Cats Are 'More Likely' To Get COVID-19 Than Dogs
It's no secret that our furry friends are the ultimate isolation companions during this pandemic. So it's only natural to wonder if they can catch, carry, and spread the disease as humans can. The University of Calgary has been studying the risk of COVID-19 in pets, and they found that some animals are more susceptible to the disease than others.
It turns out cats and hamsters are more susceptible to COVID-19 than dogs, according to the university's research.
Dr. Rebecca Archer, a clinical instructor at the University of Calgary's veterinary medicine department, took to U of C's official website to answer all the burning questions about the risk of transmission among pets.
All in all, the chances of your adorable furbabies contracting COVID-19 "appears to be very low," she said.
She added that there's only been two dogs, two cats, and a tiger that have tested positive so far. All these animals had exposure to someone who actually had the disease.
So it's still a low number by all standards, although Dr. Archer did say that not many pets have been tested so far.
The university's current knowledge, "based on research and case reports to date, indicates dogs aren’t easily infected, while cats, ferrets, and hamsters are more susceptible to the virus," the post read.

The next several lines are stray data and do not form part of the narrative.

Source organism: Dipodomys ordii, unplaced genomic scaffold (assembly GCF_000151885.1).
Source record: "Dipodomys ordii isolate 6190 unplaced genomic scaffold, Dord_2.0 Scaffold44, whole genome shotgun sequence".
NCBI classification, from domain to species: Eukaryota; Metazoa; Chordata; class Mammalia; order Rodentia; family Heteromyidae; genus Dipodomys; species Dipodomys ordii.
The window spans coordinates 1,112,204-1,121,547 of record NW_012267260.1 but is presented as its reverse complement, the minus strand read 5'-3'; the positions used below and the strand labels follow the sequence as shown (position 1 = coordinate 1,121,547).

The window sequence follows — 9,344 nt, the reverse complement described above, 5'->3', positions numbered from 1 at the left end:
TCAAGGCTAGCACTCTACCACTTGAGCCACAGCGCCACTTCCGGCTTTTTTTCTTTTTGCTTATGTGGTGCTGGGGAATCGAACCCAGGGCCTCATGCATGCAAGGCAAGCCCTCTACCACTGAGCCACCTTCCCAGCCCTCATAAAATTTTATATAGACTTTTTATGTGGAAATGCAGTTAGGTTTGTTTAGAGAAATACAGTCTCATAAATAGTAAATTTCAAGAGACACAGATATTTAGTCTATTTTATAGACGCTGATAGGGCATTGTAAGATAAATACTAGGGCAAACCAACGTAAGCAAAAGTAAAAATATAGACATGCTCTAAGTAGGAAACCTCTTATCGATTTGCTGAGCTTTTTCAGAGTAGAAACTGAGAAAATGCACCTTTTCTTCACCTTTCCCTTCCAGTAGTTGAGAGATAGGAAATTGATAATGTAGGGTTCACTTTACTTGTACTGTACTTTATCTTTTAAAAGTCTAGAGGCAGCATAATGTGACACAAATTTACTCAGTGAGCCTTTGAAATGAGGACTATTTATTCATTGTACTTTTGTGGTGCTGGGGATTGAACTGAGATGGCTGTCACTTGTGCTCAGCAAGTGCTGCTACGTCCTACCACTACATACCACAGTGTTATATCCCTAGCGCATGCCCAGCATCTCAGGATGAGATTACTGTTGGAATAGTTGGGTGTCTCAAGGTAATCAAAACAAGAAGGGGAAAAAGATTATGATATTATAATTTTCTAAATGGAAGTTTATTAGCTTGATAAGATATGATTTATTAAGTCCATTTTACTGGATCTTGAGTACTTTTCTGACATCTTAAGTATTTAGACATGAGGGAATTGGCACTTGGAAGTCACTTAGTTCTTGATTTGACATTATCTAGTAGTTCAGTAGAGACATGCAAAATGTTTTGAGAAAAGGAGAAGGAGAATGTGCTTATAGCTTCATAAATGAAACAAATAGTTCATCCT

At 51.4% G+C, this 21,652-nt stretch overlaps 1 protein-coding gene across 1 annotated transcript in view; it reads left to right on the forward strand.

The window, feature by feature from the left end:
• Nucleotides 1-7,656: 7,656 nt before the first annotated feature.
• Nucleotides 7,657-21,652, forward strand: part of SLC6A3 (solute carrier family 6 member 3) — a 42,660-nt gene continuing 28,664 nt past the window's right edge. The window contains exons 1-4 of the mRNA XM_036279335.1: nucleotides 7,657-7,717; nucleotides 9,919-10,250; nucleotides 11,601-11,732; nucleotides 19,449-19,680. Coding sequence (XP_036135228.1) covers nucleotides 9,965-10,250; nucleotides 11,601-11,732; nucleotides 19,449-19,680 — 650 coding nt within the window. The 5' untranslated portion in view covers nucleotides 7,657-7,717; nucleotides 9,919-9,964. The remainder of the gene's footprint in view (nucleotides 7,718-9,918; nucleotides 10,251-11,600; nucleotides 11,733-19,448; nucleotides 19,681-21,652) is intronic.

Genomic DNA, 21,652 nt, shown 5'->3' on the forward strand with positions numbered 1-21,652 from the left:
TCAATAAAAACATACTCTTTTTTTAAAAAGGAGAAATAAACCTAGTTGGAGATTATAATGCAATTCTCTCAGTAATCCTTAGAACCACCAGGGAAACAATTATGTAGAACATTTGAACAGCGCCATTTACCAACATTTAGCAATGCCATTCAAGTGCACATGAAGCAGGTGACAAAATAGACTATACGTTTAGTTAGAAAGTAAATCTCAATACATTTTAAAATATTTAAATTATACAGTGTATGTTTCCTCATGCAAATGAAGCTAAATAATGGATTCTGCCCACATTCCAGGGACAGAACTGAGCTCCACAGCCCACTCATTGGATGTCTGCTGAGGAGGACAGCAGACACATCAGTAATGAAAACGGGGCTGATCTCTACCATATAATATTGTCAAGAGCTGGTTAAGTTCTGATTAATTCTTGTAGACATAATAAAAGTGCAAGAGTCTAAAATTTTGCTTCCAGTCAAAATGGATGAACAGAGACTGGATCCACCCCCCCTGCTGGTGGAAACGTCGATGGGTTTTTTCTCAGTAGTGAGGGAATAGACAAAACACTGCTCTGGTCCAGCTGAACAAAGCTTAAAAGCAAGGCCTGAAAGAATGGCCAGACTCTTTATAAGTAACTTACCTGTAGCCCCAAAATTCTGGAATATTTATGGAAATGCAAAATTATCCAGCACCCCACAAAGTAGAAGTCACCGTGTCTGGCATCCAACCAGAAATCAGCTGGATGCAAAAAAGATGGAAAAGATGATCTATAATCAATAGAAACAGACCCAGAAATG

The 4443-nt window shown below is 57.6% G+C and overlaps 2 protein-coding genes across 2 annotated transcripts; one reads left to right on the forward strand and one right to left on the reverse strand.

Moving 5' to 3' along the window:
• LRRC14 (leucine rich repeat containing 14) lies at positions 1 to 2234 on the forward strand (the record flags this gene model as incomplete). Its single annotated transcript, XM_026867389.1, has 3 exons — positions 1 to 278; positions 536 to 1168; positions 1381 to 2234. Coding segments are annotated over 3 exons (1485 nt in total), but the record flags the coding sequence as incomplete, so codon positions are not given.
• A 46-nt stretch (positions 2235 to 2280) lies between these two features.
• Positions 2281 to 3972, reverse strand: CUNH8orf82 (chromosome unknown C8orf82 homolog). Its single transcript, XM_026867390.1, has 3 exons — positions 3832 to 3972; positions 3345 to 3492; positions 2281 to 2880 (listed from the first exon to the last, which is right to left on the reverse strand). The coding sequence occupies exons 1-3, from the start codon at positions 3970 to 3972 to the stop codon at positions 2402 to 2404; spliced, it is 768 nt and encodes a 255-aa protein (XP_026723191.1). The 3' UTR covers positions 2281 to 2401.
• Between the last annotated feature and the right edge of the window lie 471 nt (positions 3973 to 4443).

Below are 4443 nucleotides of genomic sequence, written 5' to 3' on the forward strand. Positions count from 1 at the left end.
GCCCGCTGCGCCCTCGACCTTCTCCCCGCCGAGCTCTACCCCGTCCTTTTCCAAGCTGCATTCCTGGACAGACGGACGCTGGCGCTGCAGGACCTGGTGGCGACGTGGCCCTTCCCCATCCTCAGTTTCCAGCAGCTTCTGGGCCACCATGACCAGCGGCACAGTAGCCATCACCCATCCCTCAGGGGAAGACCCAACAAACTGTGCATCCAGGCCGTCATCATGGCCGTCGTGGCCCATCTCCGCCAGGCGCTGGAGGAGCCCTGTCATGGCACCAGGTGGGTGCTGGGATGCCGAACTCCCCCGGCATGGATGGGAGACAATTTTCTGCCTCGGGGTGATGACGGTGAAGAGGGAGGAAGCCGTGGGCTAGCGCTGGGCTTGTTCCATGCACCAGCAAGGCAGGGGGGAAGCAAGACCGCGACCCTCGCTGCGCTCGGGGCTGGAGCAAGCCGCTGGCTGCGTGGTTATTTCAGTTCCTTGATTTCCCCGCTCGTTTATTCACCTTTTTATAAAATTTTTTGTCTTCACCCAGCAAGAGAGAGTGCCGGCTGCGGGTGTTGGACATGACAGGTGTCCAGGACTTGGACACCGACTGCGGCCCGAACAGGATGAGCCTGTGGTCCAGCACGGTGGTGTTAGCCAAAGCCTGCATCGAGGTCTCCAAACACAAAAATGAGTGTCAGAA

Out of the infected animals, the cats and the tiger showed mild symptoms while the dog didn't show any signs of illness.
So even if your cats somehow manage to get infected, it's likely going to be a mild case and they'll recover quickly.
Dr. Archer also said that there is little to no evidence of dogs, cats, or other domestic animals spreading the virus to humans or other animals. This has been confirmed by the World Health Organization as well.
The World Health Organization has announced that dogs cannot contract Covid-19. Dogs previously held in quarantine… https://t.co/eKdhRLzYE3— Liam Hackett (@Liam Hackett) 1584002210.0
However, research settings showed that ferrets, cats, and hamsters may be able to spread the virus within their own species.
So if you've been planning to set up play dates for your cat, you might want to hold off on those plans.
However, if the reverse occurs and we're the ones that have tested positive for COVID-19 or showing symptoms, we should take special precautions around our pets.
If this is the case, we'd need to maintain physical distancing from our pets and practice more frequent hand-washing and other recommended safety measures.
Dr. Archer also said that we absolutely don't need to give our pets up for adoption if we contract COVID-19.
Her reasoning is that pets can be a source of great comfort during a stressful situation, which in and of itself is a massive health benefit.
We don't know about you but having our pets around all day really makes self-isolation more bearable.